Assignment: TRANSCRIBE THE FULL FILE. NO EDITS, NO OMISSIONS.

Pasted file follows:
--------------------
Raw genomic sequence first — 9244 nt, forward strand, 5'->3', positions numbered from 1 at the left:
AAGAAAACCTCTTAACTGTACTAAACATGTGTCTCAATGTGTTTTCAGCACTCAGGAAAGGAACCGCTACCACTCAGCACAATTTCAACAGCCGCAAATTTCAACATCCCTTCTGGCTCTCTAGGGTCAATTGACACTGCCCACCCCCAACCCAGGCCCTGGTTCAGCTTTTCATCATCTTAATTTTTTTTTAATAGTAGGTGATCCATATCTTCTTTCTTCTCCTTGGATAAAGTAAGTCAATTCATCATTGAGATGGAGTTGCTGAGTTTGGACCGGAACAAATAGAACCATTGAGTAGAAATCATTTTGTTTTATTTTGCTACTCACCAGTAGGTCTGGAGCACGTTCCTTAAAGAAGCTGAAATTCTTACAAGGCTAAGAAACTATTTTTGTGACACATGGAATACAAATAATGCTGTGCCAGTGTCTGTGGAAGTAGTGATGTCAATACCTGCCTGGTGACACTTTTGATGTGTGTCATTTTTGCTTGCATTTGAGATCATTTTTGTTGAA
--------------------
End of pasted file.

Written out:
Raw genomic sequence first — 9244 nt, forward strand, 5'->3', positions numbered from 1 at the left:
AAGAAAACCTCTTAACTGTACTAAACATGTGTCTCAATGTGTTTTCAGCACTCAGGAAAGGAACCGCTACCACTCAGCACAATTTCAACAGCCGCAAATTTCAACATCCCTTCTGGCTCTCTAGGGTCAATTGACACTGCCCACCCCCAACCCAGGCCCTGGTTCAGCTTTTCATCATCTTAATTTTTTTTTAATAGTAGGTGATCCATATCTTCTTTCTTCTCCTTGGATAAAGTAAGTCAATTCATCATTGAGATGGAGTTGCTGAGTTTGGACCGGAACAAATAGAACCATTGAGTAGAAATCATTTTGTTTTATTTTGCTACTCACCAGTAGGTCTGGAGCACGTTCCTTAAAGAAGCTGAAATTCTTACAAGGCTAAGAAACTATTTTTGTGACACATGGAATACAAATAATGCTGTGCCAGTGTCTGTGGAAGTAGTGATGTCAATACCTGCCTGGTGACACTTTTGATGTGTGTCATTTTTGCTTGCATTTGAGATCATTTTTGTTGAA